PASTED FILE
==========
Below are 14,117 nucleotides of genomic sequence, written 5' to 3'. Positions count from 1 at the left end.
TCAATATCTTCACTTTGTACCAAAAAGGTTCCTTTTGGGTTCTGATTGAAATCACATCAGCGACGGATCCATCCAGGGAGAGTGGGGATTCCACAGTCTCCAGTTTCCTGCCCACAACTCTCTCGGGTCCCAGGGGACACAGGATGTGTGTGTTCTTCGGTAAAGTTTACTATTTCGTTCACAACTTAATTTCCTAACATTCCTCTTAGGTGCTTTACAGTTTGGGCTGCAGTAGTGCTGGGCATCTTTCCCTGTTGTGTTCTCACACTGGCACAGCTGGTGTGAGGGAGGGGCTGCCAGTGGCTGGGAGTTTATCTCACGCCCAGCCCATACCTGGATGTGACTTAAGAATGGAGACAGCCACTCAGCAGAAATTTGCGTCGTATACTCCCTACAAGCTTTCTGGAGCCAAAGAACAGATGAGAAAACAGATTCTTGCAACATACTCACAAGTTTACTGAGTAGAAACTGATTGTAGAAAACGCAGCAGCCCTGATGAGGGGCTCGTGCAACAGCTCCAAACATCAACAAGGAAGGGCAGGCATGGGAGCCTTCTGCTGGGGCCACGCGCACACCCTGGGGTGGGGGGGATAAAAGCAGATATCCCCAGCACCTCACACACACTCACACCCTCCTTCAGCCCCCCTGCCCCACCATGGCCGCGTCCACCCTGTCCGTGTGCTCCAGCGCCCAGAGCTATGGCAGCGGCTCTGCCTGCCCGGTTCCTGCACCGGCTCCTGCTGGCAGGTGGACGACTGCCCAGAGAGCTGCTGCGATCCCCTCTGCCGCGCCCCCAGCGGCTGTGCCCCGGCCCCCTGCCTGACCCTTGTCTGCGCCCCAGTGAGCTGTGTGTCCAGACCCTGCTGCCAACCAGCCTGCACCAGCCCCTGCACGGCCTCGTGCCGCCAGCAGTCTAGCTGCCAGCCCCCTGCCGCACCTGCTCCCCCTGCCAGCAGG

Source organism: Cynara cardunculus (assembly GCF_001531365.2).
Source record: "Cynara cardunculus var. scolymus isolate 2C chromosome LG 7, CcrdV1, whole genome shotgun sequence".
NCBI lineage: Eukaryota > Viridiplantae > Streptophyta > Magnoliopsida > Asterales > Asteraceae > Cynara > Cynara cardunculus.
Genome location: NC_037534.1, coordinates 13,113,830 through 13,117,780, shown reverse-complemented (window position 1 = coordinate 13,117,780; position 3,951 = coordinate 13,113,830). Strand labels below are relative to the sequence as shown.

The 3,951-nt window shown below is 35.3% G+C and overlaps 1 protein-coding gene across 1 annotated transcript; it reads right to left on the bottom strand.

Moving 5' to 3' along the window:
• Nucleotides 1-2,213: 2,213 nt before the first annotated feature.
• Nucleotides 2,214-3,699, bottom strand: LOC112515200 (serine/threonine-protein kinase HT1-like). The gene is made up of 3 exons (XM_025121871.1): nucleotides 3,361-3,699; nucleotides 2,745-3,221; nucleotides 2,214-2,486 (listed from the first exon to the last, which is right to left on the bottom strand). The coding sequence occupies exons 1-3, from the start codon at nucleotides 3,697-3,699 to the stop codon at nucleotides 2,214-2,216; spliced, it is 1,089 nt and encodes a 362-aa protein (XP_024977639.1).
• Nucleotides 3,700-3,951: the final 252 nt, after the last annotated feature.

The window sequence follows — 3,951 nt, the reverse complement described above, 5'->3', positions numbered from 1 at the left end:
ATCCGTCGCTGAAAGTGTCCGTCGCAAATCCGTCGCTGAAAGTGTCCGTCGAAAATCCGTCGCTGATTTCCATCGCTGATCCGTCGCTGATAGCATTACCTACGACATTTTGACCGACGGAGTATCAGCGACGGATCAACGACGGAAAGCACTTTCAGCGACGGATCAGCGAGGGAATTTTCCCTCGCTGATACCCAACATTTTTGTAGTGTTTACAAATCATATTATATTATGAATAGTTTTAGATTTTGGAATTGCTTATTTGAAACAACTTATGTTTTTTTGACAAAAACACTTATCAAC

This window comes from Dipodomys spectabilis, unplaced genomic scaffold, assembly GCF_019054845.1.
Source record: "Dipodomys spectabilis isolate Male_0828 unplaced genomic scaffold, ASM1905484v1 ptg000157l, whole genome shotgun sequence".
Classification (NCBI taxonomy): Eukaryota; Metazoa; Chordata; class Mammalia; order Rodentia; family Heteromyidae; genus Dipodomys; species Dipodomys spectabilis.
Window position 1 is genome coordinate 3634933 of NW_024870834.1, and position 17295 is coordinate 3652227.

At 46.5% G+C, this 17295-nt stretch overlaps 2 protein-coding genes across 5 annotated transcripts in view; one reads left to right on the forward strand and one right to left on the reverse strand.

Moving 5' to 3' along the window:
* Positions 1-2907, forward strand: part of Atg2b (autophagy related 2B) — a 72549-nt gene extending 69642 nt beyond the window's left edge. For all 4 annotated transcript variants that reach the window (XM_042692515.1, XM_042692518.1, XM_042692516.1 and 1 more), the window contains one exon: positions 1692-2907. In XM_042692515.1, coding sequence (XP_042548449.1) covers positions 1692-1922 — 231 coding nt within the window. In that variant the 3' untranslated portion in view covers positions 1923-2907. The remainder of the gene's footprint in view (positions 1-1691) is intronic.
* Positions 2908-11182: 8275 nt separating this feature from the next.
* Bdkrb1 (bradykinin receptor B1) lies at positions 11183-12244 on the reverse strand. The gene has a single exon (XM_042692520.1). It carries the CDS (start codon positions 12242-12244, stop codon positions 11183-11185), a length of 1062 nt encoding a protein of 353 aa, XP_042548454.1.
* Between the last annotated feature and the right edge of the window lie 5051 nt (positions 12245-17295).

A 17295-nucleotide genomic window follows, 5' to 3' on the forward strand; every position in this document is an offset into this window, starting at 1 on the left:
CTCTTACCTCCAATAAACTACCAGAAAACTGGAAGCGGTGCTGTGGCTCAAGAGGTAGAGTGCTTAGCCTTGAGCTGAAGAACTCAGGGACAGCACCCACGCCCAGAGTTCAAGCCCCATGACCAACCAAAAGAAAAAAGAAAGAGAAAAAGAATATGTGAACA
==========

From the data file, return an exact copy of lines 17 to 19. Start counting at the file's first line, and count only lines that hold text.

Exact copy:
Window position 1 is genome coordinate 3634933 of NW_024870834.1, and position 17295 is coordinate 3652227.

At 46.5% G+C, this 17295-nt stretch overlaps 2 protein-coding genes across 5 annotated transcripts in view; one reads left to right on the forward strand and one right to left on the reverse strand.

Moving 5' to 3' along the window: